Friday, January 31, 2014

Remember, It's a Lot Easier to Eat 100 Calories than it is to Burn it Off!

This blog may seem pretty blunt and harsh, but it's important to read if you are not seeing results in losing weight. Hard work= hard body!

Most people overestimate how active they actually are. With my clients I am a stickler when it comes to activity. I want them to get in their recommended 10,000 steps (~5 miles/day) WITHOUT including their planned exercise in that. So, even if you take a spin class or run for an hour, I want you walking 10,000 steps too. People nowadays are MUCH more sedentary than they were even a few decades ago. If you went to a big college, you hopefully walked everywhere you had to go, and it was no big deal. Now that you are out of that environment, it's like you have to plan a walk as your exercise. That shouldn't be. If you are able, and it is a safe environment, you should definitely walk anywhere you need to go if it is <1 mile away (I would argue even 2 miles away isn't bad). A 1 mile walk will take you less than 20 minutes, so if you have the time, don't be lazy, and walk! You'll benefit too for the fact that you'll be saving gas $$$ and not contributing to pollution.

As I have posted about before, people who "go to the gym" but are sedentary the rest of the day may not be any healthier than someone who doesn't do a planned workout but has a job that they are at least up and moving. Sitting is bad for you, so try to avoid it, especially after meals.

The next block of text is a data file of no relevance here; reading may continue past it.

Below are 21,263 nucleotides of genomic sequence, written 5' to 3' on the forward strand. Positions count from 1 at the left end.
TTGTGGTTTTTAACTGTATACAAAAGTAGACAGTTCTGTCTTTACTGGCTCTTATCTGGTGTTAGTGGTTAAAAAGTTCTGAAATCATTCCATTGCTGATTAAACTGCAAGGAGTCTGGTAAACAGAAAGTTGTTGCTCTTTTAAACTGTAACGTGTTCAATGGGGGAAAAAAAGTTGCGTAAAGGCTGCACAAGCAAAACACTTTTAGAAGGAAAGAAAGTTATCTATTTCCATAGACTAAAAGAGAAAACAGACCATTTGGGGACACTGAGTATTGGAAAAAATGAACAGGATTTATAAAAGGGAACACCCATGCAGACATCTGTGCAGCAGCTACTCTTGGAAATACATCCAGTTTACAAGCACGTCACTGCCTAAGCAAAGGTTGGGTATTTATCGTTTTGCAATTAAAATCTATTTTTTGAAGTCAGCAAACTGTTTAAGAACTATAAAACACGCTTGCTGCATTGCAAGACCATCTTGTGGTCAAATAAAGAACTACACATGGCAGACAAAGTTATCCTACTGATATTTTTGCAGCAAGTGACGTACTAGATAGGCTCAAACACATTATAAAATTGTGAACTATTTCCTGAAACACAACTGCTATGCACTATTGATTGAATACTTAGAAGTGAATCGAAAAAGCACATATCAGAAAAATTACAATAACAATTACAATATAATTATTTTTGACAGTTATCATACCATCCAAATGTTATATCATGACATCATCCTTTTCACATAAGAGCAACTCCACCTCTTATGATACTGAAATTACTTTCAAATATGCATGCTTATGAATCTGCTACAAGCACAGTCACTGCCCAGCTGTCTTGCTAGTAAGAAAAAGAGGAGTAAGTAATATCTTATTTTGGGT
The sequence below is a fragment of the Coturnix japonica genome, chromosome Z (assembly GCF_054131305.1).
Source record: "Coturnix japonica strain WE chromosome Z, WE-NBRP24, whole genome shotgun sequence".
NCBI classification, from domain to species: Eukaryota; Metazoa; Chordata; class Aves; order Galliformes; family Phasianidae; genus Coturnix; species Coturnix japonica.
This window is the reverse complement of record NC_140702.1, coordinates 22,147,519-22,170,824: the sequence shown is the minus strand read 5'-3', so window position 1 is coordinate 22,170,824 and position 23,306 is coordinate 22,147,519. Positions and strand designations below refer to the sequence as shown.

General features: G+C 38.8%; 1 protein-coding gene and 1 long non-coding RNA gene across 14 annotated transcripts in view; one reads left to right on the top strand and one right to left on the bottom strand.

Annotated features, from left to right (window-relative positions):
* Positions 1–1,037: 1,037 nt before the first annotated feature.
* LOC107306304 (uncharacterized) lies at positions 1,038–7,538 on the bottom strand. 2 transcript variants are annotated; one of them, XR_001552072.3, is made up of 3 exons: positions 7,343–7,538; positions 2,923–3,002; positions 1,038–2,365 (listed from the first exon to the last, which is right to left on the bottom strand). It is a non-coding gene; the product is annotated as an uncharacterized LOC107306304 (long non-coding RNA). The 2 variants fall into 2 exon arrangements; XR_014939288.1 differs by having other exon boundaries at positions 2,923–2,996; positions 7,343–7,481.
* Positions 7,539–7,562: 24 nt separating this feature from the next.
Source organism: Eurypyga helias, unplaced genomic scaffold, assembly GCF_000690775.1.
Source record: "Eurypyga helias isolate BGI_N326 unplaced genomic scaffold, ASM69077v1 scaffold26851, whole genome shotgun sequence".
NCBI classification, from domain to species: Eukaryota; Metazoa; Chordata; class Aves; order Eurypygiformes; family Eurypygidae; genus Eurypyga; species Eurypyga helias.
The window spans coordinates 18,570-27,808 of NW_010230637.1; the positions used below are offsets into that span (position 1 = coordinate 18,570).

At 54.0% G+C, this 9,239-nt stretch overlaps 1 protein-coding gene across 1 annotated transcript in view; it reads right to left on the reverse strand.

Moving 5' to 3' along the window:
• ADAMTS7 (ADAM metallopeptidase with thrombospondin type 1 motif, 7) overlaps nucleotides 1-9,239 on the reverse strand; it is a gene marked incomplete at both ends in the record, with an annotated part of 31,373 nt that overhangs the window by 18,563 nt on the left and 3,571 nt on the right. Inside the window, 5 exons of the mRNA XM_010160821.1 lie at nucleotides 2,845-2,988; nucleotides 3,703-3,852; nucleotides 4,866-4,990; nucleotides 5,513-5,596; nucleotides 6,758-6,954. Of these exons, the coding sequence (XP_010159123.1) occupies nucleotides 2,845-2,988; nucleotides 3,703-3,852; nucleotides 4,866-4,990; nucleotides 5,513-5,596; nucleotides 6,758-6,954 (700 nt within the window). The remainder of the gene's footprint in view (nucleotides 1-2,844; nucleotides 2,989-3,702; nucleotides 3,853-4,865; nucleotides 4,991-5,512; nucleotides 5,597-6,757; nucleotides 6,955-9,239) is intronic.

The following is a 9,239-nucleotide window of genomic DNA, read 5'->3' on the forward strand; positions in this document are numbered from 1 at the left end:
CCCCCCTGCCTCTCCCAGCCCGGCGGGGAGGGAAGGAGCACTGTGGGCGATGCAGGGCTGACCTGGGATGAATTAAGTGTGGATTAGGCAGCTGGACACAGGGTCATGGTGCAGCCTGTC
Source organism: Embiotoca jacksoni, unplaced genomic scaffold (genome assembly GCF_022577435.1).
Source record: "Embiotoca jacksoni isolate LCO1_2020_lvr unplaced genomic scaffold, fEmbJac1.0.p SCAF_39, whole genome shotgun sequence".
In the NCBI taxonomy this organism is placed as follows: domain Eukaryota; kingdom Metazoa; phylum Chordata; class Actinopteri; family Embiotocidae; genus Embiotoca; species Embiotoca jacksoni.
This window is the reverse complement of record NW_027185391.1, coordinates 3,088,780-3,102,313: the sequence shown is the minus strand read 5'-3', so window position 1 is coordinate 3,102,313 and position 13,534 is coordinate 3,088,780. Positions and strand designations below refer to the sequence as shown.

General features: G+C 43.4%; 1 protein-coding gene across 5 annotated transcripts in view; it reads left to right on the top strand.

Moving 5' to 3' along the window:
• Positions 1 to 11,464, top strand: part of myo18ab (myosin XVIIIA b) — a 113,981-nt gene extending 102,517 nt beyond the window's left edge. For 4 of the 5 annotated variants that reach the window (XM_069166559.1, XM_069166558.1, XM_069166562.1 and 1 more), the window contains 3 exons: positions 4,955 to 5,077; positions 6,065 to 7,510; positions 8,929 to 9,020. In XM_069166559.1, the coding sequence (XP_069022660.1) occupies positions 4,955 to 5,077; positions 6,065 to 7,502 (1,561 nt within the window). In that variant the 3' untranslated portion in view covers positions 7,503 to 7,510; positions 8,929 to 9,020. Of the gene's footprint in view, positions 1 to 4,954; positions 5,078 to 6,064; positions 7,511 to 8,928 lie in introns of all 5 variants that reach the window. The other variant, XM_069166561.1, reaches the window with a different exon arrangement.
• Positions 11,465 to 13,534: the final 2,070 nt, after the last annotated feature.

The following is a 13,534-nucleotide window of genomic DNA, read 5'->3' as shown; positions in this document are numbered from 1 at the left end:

No matter how active you are, you still need to be conscious of your food choices and realize it is much easier to eat calories than burn them off. Even if weight isn't your concern, or you are trying to gain weight, focus on healthy foods so that you can keep your energy levels high and your body in good health. I may burn 130 calories on my 1.33 mile walk to work, but I usually eat a KIND bar on the way home... so that's 200 calories- net gain of 70 calories. If people who are trying to lose weight partake in similar actions, just that 70 extra calories per day can theoretically lead to slightly less than 1 pound gained per month. So, if you are the type of person who rewards yourself after a hard workout like spin with a 400 calorie smoothie, you are probably offsetting the calories you burned during that workout.

My point is, I want you to be active, but I don't want you to think that your activity level is permission to eat whatever you want. Plus, machines and instructor generalizations about calories burned during a workout tend to be an overestimate for most people. Most of those estimations would be for a large man who is working very hard. If you are barely breaking a sweat and not out of breath for the majority of a one-hour class, I doubt you burned anywhere near 500 calories.

Keep in mind one average-sized homemade chocolate chip cookie is about 100 calories, so just think about running at least a mile to burn that off. When you are at a Superb owl party this weekend, think about each item before you consume it:

One regular beer= 150 calories
8 oz wine= 200 calories
1 hot chicken wing= 100 calories
10 potato chips= 100 calories
2 tbsp hummus= 80 calories
6 wheat thins= >50 calories

So again, think before you eat and sit less, move more!

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